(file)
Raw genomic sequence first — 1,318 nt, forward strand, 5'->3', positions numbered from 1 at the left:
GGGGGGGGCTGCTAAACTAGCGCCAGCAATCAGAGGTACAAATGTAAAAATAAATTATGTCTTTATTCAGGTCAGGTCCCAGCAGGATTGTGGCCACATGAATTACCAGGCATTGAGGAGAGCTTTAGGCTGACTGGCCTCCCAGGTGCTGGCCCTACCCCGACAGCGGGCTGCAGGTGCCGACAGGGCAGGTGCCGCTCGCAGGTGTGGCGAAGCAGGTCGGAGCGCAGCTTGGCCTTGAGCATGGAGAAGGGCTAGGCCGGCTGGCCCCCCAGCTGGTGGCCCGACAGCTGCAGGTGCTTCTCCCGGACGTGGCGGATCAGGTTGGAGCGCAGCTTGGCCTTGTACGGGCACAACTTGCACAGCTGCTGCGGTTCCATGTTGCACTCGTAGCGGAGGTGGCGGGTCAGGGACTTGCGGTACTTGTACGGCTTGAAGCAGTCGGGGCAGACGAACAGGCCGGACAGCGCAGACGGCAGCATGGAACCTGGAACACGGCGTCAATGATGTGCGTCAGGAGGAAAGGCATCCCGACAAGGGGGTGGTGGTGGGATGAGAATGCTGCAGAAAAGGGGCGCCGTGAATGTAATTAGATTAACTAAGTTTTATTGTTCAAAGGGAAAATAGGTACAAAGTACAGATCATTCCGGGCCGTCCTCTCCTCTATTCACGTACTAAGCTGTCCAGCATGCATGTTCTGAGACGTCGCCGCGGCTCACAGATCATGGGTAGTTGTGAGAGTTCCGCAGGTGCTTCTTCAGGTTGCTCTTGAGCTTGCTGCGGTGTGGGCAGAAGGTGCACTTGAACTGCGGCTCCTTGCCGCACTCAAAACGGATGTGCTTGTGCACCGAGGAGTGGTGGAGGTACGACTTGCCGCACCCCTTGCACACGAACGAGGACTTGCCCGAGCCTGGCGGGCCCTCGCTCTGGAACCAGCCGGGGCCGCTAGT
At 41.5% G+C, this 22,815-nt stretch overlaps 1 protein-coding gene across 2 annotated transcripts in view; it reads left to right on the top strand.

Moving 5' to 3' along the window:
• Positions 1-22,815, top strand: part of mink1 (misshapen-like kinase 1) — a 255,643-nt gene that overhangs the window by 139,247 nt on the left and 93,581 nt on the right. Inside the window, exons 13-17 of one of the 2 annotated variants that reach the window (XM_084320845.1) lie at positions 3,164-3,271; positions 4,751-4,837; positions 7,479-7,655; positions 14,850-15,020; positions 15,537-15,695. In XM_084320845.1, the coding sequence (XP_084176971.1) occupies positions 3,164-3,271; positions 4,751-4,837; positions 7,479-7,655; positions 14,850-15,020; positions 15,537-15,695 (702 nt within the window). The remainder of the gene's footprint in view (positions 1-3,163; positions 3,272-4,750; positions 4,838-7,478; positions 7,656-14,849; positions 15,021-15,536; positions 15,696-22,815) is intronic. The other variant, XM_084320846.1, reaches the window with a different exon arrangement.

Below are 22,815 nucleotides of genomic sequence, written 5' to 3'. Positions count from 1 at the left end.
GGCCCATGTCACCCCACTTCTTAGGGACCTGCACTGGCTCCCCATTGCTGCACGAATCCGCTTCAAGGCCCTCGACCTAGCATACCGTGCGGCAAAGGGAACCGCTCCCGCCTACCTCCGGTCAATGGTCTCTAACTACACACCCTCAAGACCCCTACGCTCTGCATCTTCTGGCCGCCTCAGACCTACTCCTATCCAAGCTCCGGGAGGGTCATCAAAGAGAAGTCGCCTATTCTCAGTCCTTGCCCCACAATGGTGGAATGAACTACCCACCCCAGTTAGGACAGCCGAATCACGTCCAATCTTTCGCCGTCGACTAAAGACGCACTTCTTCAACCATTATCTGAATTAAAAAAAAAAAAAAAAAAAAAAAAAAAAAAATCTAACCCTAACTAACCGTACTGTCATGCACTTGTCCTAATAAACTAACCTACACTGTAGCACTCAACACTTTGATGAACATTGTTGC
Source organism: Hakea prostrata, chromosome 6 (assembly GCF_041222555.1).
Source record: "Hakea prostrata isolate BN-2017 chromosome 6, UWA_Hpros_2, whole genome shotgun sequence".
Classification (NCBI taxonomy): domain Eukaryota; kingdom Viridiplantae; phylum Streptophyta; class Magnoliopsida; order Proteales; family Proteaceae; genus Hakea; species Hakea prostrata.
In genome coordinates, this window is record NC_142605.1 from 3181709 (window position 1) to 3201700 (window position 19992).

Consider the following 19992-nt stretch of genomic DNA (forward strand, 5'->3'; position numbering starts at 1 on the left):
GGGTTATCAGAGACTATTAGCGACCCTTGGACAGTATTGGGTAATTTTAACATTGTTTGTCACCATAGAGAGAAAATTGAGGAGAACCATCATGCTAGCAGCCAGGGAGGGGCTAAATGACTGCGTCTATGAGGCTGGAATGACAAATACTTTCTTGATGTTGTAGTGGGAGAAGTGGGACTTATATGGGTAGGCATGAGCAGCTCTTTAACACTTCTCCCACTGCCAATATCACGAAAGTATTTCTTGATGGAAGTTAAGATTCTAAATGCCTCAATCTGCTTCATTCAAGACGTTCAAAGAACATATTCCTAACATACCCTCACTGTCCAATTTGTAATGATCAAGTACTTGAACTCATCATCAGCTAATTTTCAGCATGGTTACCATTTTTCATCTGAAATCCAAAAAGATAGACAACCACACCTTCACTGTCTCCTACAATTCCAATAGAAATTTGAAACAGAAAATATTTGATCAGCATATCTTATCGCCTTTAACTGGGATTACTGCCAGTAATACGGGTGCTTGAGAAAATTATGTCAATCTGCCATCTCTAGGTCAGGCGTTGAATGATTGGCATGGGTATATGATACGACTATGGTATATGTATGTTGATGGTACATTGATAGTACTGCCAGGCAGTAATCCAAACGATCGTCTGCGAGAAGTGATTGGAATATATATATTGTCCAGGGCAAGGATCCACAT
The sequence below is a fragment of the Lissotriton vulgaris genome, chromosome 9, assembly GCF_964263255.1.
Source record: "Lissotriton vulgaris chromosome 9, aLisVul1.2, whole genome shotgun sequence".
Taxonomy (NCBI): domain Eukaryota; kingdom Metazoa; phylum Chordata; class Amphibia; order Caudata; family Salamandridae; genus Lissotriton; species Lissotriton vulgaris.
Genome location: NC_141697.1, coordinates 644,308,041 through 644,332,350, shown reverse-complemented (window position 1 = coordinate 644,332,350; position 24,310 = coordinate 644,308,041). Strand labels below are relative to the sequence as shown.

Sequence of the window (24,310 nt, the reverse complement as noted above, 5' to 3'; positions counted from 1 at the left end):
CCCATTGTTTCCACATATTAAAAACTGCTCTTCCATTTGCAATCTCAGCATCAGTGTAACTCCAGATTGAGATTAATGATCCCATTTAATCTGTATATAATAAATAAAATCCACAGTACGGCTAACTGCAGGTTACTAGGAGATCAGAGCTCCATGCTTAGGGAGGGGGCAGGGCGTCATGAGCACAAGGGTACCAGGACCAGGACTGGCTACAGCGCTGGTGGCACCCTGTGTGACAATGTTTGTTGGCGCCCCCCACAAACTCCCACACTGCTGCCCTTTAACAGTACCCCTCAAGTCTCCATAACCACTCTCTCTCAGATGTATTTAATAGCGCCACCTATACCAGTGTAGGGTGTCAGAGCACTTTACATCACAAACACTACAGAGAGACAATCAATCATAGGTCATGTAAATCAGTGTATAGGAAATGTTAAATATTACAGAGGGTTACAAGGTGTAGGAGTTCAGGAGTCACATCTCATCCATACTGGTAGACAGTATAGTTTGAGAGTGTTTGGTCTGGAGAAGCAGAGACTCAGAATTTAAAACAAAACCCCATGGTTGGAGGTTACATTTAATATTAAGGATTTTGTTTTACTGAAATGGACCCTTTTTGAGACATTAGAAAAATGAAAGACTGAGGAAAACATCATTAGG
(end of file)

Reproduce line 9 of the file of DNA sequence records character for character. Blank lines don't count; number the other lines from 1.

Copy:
Source record: "Hakea prostrata isolate BN-2017 chromosome 6, UWA_Hpros_2, whole genome shotgun sequence".